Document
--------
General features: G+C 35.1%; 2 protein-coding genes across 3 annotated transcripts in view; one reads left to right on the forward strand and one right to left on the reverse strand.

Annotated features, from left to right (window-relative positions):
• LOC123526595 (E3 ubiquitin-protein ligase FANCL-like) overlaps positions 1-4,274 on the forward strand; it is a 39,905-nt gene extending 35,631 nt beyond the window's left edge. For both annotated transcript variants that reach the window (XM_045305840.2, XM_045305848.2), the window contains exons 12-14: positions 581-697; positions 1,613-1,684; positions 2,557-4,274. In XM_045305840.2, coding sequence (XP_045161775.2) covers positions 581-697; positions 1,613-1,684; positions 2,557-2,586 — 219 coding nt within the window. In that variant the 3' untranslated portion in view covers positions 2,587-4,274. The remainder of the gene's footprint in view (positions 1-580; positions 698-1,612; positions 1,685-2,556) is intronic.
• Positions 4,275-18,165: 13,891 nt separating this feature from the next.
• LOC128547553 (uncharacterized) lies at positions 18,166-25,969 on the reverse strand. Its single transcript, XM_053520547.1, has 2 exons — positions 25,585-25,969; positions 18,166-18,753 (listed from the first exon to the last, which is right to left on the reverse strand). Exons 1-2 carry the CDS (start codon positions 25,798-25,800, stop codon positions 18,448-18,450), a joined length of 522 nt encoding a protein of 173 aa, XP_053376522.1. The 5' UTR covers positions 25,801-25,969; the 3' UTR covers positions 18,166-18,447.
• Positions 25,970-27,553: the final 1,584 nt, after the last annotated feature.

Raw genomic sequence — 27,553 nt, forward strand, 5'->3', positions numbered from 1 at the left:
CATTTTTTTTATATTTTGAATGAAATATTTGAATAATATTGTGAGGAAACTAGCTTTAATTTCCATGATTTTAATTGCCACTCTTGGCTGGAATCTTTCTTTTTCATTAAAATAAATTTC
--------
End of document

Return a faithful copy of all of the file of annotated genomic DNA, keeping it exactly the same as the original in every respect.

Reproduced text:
General features: G+C 35.1%; 2 protein-coding genes across 3 annotated transcripts in view; one reads left to right on the forward strand and one right to left on the reverse strand.

Annotated features, from left to right (window-relative positions):
• LOC123526595 (E3 ubiquitin-protein ligase FANCL-like) overlaps positions 1-4,274 on the forward strand; it is a 39,905-nt gene extending 35,631 nt beyond the window's left edge. For both annotated transcript variants that reach the window (XM_045305840.2, XM_045305848.2), the window contains exons 12-14: positions 581-697; positions 1,613-1,684; positions 2,557-4,274. In XM_045305840.2, coding sequence (XP_045161775.2) covers positions 581-697; positions 1,613-1,684; positions 2,557-2,586 — 219 coding nt within the window. In that variant the 3' untranslated portion in view covers positions 2,587-4,274. The remainder of the gene's footprint in view (positions 1-580; positions 698-1,612; positions 1,685-2,556) is intronic.
• Positions 4,275-18,165: 13,891 nt separating this feature from the next.
• LOC128547553 (uncharacterized) lies at positions 18,166-25,969 on the reverse strand. Its single transcript, XM_053520547.1, has 2 exons — positions 25,585-25,969; positions 18,166-18,753 (listed from the first exon to the last, which is right to left on the reverse strand). Exons 1-2 carry the CDS (start codon positions 25,798-25,800, stop codon positions 18,448-18,450), a joined length of 522 nt encoding a protein of 173 aa, XP_053376522.1. The 5' UTR covers positions 25,801-25,969; the 3' UTR covers positions 18,166-18,447.
• Positions 25,970-27,553: the final 1,584 nt, after the last annotated feature.

Raw genomic sequence — 27,553 nt, forward strand, 5'->3', positions numbered from 1 at the left:
CATTTTTTTTATATTTTGAATGAAATATTTGAATAATATTGTGAGGAAACTAGCTTTAATTTCCATGATTTTAATTGCCACTCTTGGCTGGAATCTTTCTTTTTCATTAAAATAAATTTC